You probably know Leonard Nimoy, he of Star Trek and its animated series, of Civilization IV (not his most prominent role, but one of the medium’s best… how do I put this… “technical narrations,” a role not usually expanded beyond, “We require additional pylons”), and a Disney connection via Atlantis: The Lost Empire and its video game adaptation.
Sadly both he and the Japanese voice actor of Master Xehanort, Chikao Ohtsuka, died several years later (after DDD), just months apart, costing the franchise two of its best and most experienced actors. I don’t normally cover the Japanese voice actors but just this once: Ohtsuka was Jagi in Fist of the North Star, he was Wario and Doctor Eggman, Big Boss from MGS4 (his son, Akio, was the original voice of the young Big Boss and of Solid Snake, so that’s very clever casting). He voiced Captain Hook in Kingdom Hearts, and also had a Square Enix connection by playing the Cid of FFXII. While I haven’t heard Ohtsuka’s performance, I can say this about Nimoy, written in my notes just prior to his death: he’s the best voice actor in the entire series. It helps that he’s enjoying himself so much, just wait until later. Sadly, he doesn’t have many scenes with a certain other veteran actor, but together they form a strong foundation for the rest of the cast. That’s not to say the voice acting in this product is great across the board, but it is so, so hard for me to go back to KH1’s stilted, awkward voice acting after I’ve play Birth by Sleep.
As the old man sets down the body-bag, we see its occupant: the glassy-eyed figure of Ventus. If you look closely, you may realize that he is not quite dead, as his eyes close as we watch. This prompts a fade to black, where a line of text appears on the screen: “Where am I?” In reply, we hear Jesse McCartney, the voice of both Roxas and Ventus. Ventus sees a bright light and experiences a dive to the heart. He lands on what is presumably a Station of Awakening, except this one is solid white, barely recognizable as a Station except thanks to several games’ of repeating motifs. Here, he continues his conversation with the text voice.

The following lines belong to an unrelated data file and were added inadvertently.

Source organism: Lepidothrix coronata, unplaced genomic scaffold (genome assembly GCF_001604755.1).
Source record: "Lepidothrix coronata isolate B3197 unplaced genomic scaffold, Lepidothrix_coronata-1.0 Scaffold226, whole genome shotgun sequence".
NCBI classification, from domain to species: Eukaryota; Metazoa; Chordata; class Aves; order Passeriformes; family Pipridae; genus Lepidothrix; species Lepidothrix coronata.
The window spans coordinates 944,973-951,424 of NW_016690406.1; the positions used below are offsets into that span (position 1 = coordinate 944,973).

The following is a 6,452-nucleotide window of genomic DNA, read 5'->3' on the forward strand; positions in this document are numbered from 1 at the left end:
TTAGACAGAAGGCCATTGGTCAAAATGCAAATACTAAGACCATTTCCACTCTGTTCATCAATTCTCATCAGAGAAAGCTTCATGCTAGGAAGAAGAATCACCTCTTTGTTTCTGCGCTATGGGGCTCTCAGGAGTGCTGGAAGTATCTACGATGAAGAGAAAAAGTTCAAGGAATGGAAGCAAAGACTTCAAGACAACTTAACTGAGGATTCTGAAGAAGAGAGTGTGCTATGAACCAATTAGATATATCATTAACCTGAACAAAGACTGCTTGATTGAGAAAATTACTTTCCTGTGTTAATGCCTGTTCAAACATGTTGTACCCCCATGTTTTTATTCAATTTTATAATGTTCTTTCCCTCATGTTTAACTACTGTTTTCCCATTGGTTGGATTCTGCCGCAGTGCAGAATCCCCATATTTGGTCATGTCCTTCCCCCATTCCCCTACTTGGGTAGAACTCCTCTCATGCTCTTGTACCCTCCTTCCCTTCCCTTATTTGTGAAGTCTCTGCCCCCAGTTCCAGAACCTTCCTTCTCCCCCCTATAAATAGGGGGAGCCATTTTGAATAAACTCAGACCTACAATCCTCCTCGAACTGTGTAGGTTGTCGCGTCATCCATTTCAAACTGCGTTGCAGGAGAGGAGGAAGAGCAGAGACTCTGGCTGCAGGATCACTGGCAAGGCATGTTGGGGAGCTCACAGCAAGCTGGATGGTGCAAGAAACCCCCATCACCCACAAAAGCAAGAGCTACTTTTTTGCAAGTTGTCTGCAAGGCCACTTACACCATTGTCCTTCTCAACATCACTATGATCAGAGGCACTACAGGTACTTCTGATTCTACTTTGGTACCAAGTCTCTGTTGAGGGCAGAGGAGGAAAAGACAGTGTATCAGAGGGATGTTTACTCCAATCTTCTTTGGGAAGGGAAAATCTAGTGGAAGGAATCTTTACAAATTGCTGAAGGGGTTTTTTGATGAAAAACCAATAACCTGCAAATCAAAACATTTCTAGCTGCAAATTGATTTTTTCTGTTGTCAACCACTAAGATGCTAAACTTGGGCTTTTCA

The Voice describes itself as “a brand-new heart,” only for Ven to note, sleepily, that that doesn’t make sense, because they’re inside his heart. The baby Voice says it followed the light here, and Ventus says, “Yeah, that was my light” with a slight emphasis on “was.” We see what he means as the camera pans out: the pure-white Station of Awakening has been cracked, and has lost a whole quarter of its substance. The glowing white light of the Station looks less like someone’s bright inner light to me and more like someone’s screaming pain-response. Ven remains listless and fading.
Taking a grasp of the rough situation, the baby-heart offers to “join your heart with mine.” Ven is nearly gone at this point, so the baby heart acts independently, causing the platform to restore. Though it can’t promise that Ven will regain the parts of his heart that he lost, “Nothing else will slip away. And one day… you’ll be strong enough to win back the part that already did.” The Station takes on the appearance of the Ventus station from the opening cinematic, complete with symbols that make no sense to Ven at this point in the game. Indeed, three of the symbols (the three stained-glass charms from the opening) do not even exist at this point in the story. Sloppyyyyyyy. Thanks to Hirokey123, who points out that this was not a problem in the PSP release, which used generic yellow designs and a slightly different costume for Ventus. The problem was introduced by the HD release re-using a design from later in the game! Later games have confirmed that this is definitely a careless oversight!
The baby-heart says it’s time for them to wake up, and Ven says that he’ll have to “Open the door.” This last line is… distorted? If you’ve got a good ear, you might recognize why, but I won’t spoil that quite yet.
Back in the waking world, Ven, still not quite conscious and cognizant, rolls onto his back and holds an arm up to the sky. The old man is just leaving, but catches this in time and sees a Keyblade appear in Ven’s hand. This is Ven’s default Keyblade, the Wayward Wind, a wooden and strangely angled Keyblade befitting his backhanded fighting style. For some reason, the old man shouts “A Keyblade!” even though we later learn he knows quite well that Ven has a Keyblade. The Keyblade shoots off a beam of light (to no particular effect), and the old man smiles.